6 of 6
6
Is there true charity in the world?
Posted: 18 November 2013 08:51 PM   [ Ignore ]   [ # 76 ]
Sr. Member
RankRankRankRankRankRankRankRankRankRank
Total Posts:  2602
Joined  2012-10-27
Rupert - 16 November 2013 06:59 AM
Lois - 14 November 2013 06:03 PM

Yes. All of our choices are involuntary but we tend to assume they are voluntary.

Lois

Presumably I can still say “Well, I wasn’t under the influence of mind-altering drugs, and I wasn’t suffering symptoms of mental illness, and no-one used any threat of coercion to try to get me to do what I didn’t want to do”.

That might all be true but there are factors you are not aware of. Neither you nor I nor anyone else can say we are not under the influence of factors we don’t know about. You may know you are not inder the influence of mind-altering drugs or suffering from any mental illnesses you know about, but how can you know what you don’t know? For example, how can you be sure you aren’t breathing in some unidentified and undetected gas you don’t know is present that is affecting your decisions? Or how can you know that you are not suffering from some mental condition that has not yet been identified but which is affecting your decisions? Those are just two things you may not know about. What of the thousands (or millions) of other factors you have no knowledge of but which are affecting your decisions?

Lois

Profile
 
 
Posted: 18 November 2013 09:17 PM   [ Ignore ]   [ # 77 ]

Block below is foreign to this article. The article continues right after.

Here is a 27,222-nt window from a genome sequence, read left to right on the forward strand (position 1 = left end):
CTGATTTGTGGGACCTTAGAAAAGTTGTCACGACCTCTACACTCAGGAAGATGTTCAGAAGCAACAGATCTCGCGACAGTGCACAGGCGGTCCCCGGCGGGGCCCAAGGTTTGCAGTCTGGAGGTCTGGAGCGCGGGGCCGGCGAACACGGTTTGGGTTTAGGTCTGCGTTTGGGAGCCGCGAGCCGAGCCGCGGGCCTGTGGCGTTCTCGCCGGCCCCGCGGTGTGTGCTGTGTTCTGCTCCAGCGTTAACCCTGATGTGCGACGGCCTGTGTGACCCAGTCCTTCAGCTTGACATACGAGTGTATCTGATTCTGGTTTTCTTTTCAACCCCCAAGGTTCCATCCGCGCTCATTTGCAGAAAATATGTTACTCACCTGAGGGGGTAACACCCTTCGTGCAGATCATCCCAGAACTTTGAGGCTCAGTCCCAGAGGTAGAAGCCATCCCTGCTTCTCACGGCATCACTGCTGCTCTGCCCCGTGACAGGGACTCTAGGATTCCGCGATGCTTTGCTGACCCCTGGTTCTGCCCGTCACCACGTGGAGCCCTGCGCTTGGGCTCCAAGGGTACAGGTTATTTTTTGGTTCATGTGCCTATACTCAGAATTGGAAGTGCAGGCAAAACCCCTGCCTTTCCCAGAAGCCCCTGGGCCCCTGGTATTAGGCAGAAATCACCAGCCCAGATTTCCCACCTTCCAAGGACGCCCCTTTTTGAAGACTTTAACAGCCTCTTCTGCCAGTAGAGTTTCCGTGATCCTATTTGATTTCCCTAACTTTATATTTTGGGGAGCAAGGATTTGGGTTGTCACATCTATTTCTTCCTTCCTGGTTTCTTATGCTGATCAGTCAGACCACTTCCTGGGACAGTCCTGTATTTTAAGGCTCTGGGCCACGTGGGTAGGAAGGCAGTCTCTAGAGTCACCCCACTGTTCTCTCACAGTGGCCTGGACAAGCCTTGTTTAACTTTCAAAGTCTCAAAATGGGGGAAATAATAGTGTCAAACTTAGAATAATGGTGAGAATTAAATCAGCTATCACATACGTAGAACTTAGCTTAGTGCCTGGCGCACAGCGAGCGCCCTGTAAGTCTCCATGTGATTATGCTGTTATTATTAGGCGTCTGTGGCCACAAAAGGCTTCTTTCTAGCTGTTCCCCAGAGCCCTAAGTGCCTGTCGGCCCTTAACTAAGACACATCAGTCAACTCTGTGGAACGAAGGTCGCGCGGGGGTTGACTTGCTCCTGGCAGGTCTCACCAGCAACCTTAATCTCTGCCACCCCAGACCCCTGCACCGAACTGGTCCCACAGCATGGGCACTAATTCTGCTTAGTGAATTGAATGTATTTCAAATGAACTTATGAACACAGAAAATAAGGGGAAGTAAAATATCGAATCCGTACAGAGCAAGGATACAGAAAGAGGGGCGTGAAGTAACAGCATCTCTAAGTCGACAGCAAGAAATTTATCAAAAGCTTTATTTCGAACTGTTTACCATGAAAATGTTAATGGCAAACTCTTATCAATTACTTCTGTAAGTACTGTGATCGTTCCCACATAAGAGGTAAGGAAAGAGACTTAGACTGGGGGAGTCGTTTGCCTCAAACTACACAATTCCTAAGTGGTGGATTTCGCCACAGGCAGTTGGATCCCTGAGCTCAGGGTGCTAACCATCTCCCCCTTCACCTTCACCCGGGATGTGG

Sr. Member
RankRankRankRankRankRankRankRankRankRank
Total Posts:  2602
Joined  2012-10-27
Rupert - 17 November 2013 03:58 AM
Lois - 16 November 2013 10:12 PM

We are also determined to place blame, and to punish. It doesn’t matter if we’re determinists or believe in free will. We are all going to act according to our determining factors and that means we will have a tendency to blame people.

I can only say that since I developed a deterministic stance I am much more forgiving and understanding of everyone’s shortcomings, including my own. I have no idea how I would react to someone murdering a loved one. We react both intellectually and emotionally and both of those reactions will be present at the same time. Emotionally, we can blame while intellectually we can be more understanding. I often imagine that our emotional self is like a child inside us, immature, uncontrollable, unable to think rationally, while our intellectual self is like a knowing parent trying to teach the “child” to calm down and think things through.

I have a friend who is a social worker who is also a skeptic about moral responsibility. He often works with people who suffer from mental illness or who have been incarcerated and he believes that no-one is ever blameworthy for anything they do.

But I mean, would it follow from your stance that guilt is always an irrational emotion? Any time I feel guilty about something I should think to myself that my feeling is irrational? Or not?

Not necessarily. It’s just that you can’t know all of the factors that drove whatever you did (or didn’t do) that you are feeling guilty about. It’s part of our nature (driven by deterministic factors), to feel guilty. Guilt is not an irrational emotion. In fact emotions are never irrational. They are products of our determining factors over which we have no control. One person may feel guilty about something another person feels no guilt at all about.